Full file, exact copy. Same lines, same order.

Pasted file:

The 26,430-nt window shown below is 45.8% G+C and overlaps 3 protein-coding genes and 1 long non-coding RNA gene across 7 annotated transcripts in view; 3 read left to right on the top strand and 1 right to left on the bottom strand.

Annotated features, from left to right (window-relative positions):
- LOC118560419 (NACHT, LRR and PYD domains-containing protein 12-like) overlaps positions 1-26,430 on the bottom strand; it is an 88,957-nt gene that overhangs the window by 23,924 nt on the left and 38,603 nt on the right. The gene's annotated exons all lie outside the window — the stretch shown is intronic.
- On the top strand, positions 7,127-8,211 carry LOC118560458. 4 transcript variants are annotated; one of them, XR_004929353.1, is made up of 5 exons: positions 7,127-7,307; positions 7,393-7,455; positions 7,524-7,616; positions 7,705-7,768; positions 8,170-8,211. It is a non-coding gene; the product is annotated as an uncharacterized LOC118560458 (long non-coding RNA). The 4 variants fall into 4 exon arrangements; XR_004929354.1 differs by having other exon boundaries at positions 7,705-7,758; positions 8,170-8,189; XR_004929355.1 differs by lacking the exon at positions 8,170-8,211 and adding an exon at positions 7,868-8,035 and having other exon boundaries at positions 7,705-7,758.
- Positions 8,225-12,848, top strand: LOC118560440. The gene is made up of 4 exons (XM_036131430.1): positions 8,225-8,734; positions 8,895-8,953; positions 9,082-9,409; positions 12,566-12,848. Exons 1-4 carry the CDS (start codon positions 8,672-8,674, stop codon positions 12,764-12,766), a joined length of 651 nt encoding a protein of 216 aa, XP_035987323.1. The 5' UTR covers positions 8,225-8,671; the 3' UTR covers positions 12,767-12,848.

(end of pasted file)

The 26,430-nt window shown below is 45.8% G+C and overlaps 3 protein-coding genes and 1 long non-coding RNA gene across 7 annotated transcripts in view; 3 read left to right on the top strand and 1 right to left on the bottom strand.

Annotated features, from left to right (window-relative positions):
- LOC118560419 (NACHT, LRR and PYD domains-containing protein 12-like) overlaps positions 1-26,430 on the bottom strand; it is an 88,957-nt gene that overhangs the window by 23,924 nt on the left and 38,603 nt on the right. The gene's annotated exons all lie outside the window — the stretch shown is intronic.
- On the top strand, positions 7,127-8,211 carry LOC118560458. 4 transcript variants are annotated; one of them, XR_004929353.1, is made up of 5 exons: positions 7,127-7,307; positions 7,393-7,455; positions 7,524-7,616; positions 7,705-7,768; positions 8,170-8,211. It is a non-coding gene; the product is annotated as an uncharacterized LOC118560458 (long non-coding RNA). The 4 variants fall into 4 exon arrangements; XR_004929354.1 differs by having other exon boundaries at positions 7,705-7,758; positions 8,170-8,189; XR_004929355.1 differs by lacking the exon at positions 8,170-8,211 and adding an exon at positions 7,868-8,035 and having other exon boundaries at positions 7,705-7,758.
- Positions 8,225-12,848, top strand: LOC118560440. The gene is made up of 4 exons (XM_036131430.1): positions 8,225-8,734; positions 8,895-8,953; positions 9,082-9,409; positions 12,566-12,848. Exons 1-4 carry the CDS (start codon positions 8,672-8,674, stop codon positions 12,764-12,766), a joined length of 651 nt encoding a protein of 216 aa, XP_035987323.1. The 5' UTR covers positions 8,225-8,671; the 3' UTR covers positions 12,767-12,848.